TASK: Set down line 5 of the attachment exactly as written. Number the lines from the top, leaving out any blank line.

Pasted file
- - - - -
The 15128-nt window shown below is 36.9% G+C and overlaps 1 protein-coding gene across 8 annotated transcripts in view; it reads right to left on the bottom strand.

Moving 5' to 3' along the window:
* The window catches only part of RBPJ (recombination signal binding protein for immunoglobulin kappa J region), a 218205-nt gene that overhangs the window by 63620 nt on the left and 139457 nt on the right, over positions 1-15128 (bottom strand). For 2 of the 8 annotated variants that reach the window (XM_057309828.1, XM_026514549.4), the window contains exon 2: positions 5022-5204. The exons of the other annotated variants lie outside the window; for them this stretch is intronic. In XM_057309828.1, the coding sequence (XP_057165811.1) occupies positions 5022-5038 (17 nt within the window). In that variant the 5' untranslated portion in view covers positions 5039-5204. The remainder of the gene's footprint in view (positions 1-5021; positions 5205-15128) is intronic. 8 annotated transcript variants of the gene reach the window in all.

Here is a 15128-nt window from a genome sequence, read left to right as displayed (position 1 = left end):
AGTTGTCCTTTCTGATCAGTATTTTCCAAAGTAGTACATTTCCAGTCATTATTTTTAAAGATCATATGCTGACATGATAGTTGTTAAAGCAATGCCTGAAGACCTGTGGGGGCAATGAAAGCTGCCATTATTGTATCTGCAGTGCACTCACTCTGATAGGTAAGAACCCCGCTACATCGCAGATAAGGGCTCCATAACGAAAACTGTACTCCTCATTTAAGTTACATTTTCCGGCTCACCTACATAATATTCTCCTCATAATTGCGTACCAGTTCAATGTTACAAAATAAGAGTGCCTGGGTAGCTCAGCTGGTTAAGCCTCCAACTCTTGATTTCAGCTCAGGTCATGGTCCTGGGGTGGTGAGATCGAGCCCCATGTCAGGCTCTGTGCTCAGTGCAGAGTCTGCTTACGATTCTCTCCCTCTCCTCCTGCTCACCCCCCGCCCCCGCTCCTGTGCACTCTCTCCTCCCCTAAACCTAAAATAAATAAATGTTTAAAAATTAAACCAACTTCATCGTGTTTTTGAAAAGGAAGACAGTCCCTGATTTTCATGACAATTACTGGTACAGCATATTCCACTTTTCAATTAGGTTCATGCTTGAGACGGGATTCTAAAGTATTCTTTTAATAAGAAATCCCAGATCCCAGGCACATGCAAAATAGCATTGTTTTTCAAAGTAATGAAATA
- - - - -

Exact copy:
AGTTGTCCTTTCTGATCAGTATTTTCCAAAGTAGTACATTTCCAGTCATTATTTTTAAAGATCATATGCTGACATGATAGTTGTTAAAGCAATGCCTGAAGACCTGTGGGGGCAATGAAAGCTGCCATTATTGTATCTGCAGTGCACTCACTCTGATAGGTAAGAACCCCGCTACATCGCAGATAAGGGCTCCATAACGAAAACTGTACTCCTCATTTAAGTTACATTTTCCGGCTCACCTACATAATATTCTCCTCATAATTGCGTACCAGTTCAATGTTACAAAATAAGAGTGCCTGGGTAGCTCAGCTGGTTAAGCCTCCAACTCTTGATTTCAGCTCAGGTCATGGTCCTGGGGTGGTGAGATCGAGCCCCATGTCAGGCTCTGTGCTCAGTGCAGAGTCTGCTTACGATTCTCTCCCTCTCCTCCTGCTCACCCCCCGCCCCCGCTCCTGTGCACTCTCTCCTCCCCTAAACCTAAAATAAATAAATGTTTAAAAATTAAACCAACTTCATCGTGTTTTTGAAAAGGAAGACAGTCCCTGATTTTCATGACAATTACTGGTACAGCATATTCCACTTTTCAATTAGGTTCATGCTTGAGACGGGATTCTAAAGTATTCTTTTAATAAGAAATCCCAGATCCCAGGCACATGCAAAATAGCATTGTTTTTCAAAGTAATGAAATA